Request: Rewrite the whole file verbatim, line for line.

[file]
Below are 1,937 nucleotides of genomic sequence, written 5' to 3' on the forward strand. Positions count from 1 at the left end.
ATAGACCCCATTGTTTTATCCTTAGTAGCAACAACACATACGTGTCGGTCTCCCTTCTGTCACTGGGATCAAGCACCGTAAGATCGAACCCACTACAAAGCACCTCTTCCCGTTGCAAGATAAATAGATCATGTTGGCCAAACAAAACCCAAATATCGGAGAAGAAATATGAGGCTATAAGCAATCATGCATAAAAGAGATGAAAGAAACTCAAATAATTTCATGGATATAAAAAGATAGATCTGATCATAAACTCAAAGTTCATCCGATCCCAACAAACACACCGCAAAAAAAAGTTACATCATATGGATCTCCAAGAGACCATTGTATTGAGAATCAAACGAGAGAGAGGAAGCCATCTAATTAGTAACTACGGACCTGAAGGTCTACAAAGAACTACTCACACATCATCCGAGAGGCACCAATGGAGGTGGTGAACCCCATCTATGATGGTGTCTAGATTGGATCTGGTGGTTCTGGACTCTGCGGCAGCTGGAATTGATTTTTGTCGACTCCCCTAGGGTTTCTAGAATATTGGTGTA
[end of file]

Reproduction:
Below are 1,937 nucleotides of genomic sequence, written 5' to 3' on the forward strand. Positions count from 1 at the left end.
ATAGACCCCATTGTTTTATCCTTAGTAGCAACAACACATACGTGTCGGTCTCCCTTCTGTCACTGGGATCAAGCACCGTAAGATCGAACCCACTACAAAGCACCTCTTCCCGTTGCAAGATAAATAGATCATGTTGGCCAAACAAAACCCAAATATCGGAGAAGAAATATGAGGCTATAAGCAATCATGCATAAAAGAGATGAAAGAAACTCAAATAATTTCATGGATATAAAAAGATAGATCTGATCATAAACTCAAAGTTCATCCGATCCCAACAAACACACCGCAAAAAAAAGTTACATCATATGGATCTCCAAGAGACCATTGTATTGAGAATCAAACGAGAGAGAGGAAGCCATCTAATTAGTAACTACGGACCTGAAGGTCTACAAAGAACTACTCACACATCATCCGAGAGGCACCAATGGAGGTGGTGAACCCCATCTATGATGGTGTCTAGATTGGATCTGGTGGTTCTGGACTCTGCGGCAGCTGGAATTGATTTTTGTCGACTCCCCTAGGGTTTCTAGAATATTGGTGTA